06 July 2010

Bridges in Britain: 1. "The Ancient Bridges of the South of England"

I'm going to make a short(ish) series of posts running through some of the books in my collection which are specifically about the bridges of Britain. My first interest is in gazetteers - is there a suitable guidebook for the travelling pontist? I'm also wondering what, if anything, these books might have to say about how bridges have been viewed culturally over the years.

The oldest of the books dates from 1930: "The Ancient Bridges of the South of England" [amazon.co.uk], written by Edwyn Jervoise on behalf of the Society for the Protection of Ancient Buildings.

Jervoise has been variously described as an antiquary and an architect, but he was also an Associate Member of the Institution of Civil Engineers, and hence presumably aware of engineering as well as architectural history.

He wrote "The History of the English Bridge", although it never saw print. "The Ancient Bridges of the South of England" was however followed by three more volumes covering the North of England (1931), Mid and Eastern England (1932) and Wales and Western England (1936). In 1938 he co-wrote "Old Devon Bridges" with Charles Henderson.

Jervoise had been asked by SPAB in 1926 to complete a survey of ancient bridges throughout England and Wales, and visited over 5,000 bridges over the course of the following decade (echoing the work of John Leland, whose "Itineraries" Jervoise frequently refers to). The four volumes of "Ancient Bridges", together with the Devon book and another on Cornwall (by Henderson & Coates), present the results of that survey. The South of England book is essentially representative in style and content of all six.

What first strikes me is that the book limits its scope to highway bridges over rivers, and then only those belonging to an age that in 1930 was already very much in the past. The reinforced concrete bridge had been introduced to Britain at Knowlmere Manor in 1903, with several more built until Jervoise's day, with one of the largest in 1928 at Berwick-on-Tweed (the Royal Tweed Bridge). Metal suspension bridges were even longer in the tooth by Jervoise's day. Some forty years after the Forth Rail Bridge had been built, he would have been aware of major new structures such as the Tyne Bridge, opened in 1928.

Few metal bridges are included in his books: the section on the River Thames does include the Hammersmith Bridge, but not the Albert Bridge, nor Tower Bridge, all of them metal highway suspension bridges built in the 19th century. Rail bridges are never mentioned, however historically significant (and at the time, most of the greatest bridges in England and Wales were railway bridges).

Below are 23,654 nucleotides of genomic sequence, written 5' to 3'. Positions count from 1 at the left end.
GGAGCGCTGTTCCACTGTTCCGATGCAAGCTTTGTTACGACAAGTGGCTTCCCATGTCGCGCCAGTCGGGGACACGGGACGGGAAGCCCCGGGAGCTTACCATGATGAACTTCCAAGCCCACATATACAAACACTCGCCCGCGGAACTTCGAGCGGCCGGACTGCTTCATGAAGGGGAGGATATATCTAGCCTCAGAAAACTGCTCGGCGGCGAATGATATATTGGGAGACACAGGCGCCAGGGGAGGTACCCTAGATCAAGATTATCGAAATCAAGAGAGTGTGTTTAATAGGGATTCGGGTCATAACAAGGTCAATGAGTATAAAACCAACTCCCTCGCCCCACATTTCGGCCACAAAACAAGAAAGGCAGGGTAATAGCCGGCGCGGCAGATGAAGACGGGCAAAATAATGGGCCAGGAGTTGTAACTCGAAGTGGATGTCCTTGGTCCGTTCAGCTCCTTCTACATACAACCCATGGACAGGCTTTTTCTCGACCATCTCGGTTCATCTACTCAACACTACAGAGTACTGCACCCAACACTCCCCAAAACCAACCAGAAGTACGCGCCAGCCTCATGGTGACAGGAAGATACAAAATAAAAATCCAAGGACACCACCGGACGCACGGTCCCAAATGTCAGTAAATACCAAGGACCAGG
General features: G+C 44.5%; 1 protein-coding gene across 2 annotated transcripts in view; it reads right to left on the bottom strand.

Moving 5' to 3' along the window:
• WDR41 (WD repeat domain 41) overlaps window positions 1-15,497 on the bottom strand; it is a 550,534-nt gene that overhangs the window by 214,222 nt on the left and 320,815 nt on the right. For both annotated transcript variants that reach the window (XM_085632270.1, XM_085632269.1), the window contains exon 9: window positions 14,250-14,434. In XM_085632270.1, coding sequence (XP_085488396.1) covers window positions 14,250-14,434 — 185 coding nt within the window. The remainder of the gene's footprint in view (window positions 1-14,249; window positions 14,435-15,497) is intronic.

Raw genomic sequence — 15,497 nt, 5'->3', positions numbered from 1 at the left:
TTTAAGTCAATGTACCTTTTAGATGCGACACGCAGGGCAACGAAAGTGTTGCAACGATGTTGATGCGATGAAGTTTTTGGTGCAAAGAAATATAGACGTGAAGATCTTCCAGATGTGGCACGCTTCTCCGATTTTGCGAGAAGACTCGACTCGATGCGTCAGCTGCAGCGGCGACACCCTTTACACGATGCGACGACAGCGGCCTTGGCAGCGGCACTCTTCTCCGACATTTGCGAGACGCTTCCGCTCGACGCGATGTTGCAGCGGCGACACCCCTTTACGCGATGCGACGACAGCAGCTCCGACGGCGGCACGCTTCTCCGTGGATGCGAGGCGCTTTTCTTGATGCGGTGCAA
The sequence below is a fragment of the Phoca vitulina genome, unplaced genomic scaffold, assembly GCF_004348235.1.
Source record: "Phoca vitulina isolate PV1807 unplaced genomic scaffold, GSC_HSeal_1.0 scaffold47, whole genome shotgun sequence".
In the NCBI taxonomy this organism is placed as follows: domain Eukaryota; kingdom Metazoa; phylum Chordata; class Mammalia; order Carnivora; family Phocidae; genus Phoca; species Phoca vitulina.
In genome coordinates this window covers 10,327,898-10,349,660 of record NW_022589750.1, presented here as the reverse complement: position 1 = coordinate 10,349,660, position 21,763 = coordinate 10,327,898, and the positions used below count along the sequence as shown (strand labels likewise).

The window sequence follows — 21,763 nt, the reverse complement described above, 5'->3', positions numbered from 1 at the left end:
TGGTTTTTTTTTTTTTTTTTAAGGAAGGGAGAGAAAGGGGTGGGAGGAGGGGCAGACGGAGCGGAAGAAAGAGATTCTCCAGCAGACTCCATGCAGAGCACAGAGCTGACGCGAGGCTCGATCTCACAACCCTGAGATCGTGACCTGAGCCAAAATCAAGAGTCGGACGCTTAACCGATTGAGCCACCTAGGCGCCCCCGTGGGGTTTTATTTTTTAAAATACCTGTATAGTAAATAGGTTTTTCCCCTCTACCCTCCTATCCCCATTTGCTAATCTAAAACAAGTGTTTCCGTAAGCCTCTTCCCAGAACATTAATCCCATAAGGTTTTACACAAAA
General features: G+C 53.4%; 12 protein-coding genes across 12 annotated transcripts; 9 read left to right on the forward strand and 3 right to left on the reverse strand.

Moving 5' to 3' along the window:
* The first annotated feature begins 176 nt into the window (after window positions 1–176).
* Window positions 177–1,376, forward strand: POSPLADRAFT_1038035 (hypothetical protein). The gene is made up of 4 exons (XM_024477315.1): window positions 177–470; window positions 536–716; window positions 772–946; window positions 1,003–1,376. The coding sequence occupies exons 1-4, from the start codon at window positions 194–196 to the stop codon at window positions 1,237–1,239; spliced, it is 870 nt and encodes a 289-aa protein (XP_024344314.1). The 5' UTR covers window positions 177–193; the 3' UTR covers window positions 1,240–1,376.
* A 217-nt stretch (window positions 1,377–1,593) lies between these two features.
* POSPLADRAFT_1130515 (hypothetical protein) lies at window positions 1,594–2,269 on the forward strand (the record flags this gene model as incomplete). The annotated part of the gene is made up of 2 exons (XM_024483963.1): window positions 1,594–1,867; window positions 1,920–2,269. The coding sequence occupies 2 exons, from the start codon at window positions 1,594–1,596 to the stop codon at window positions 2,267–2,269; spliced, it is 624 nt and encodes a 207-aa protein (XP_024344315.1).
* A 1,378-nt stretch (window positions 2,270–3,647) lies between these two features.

The impression is given that Jervoise was obsessed only with the masonry arch bridges of an idyllic, pre-industrial England. It must of course be noted that this was simply the mission given to him by the SPAB. They were concerned at the number of ancient bridges threatened by modern highway construction, and wanted both to record them while they still existed, and also to raise awareness of the need to conserve such structures.

While reading Jervoise's book, I was reminded of "A Book of Bridges" (from 1915) by Walter Shaw Sparrow, who opined:
"About five-and-twenty years ago, when I began in my leisure time to be a pontist, a good old slippered antiquary gave me some hints on what he called 'a discreet fervour in the study of bridges'. I was to choose an English county, perhaps Derbyshire, and for eight or nine years I was to live all day long with the bridges , getting them photographed from many points of view, and recovering bits of their stories from dusty old records and forgotten muniment chests. Then a clay cold book in two volumes was to be written, with a frigid zeal for the accuracy minute data, and with enough glacial footnotes on every page to strike terror into that general reader who does generally read."
That would be a somewhat unfair summary of Jervoise's work (certainly, he's sparing with the footnotes), but it still has some truth to it. "The Ancient Bridges of the South of England" sometimes reads like a stream of consciousness, with facts about bridges deposited one by one but without any overall sense of narrative. Jervoise offers history as an accretion of anecdotes, but is less informative on each bridge's place, if any, in architectural and engineering development.

Lurking implicitly is the sense that these bridges (most of them minor in importance) are significant solely because of their age, or at least because they represent a continuation of the bridge-building traditions of the middle ages, and further back, the Romans. They must be preserved because they are irreplaceable rather than because of their utility. There's little sense that the author would extend the same concern to the historically important bridges on the railways, which have always had their survival dependent far more on their continued economic value.

There's nothing wrong with that aim, as clearly many of these bridges were (and are still) irreplaceable. But their comforting presence in the rural landscape, couple with a barely-hidden nostalgia for a "better age", should not be the only reason.

As a historical record, Jervoises's books are important documents, still referred to in many later books. They're nearly useless as a guide for the casual bridge tourist, and by harking entirely to a rose-tinted view of the past, give no sense of bridge building as an activity of ongoing significance. Jervoise may have had his hands tied by his brief, but there's far more of importance to Britain's heritage bridges than merely the ivy-covered stonework of the masonry arch span.

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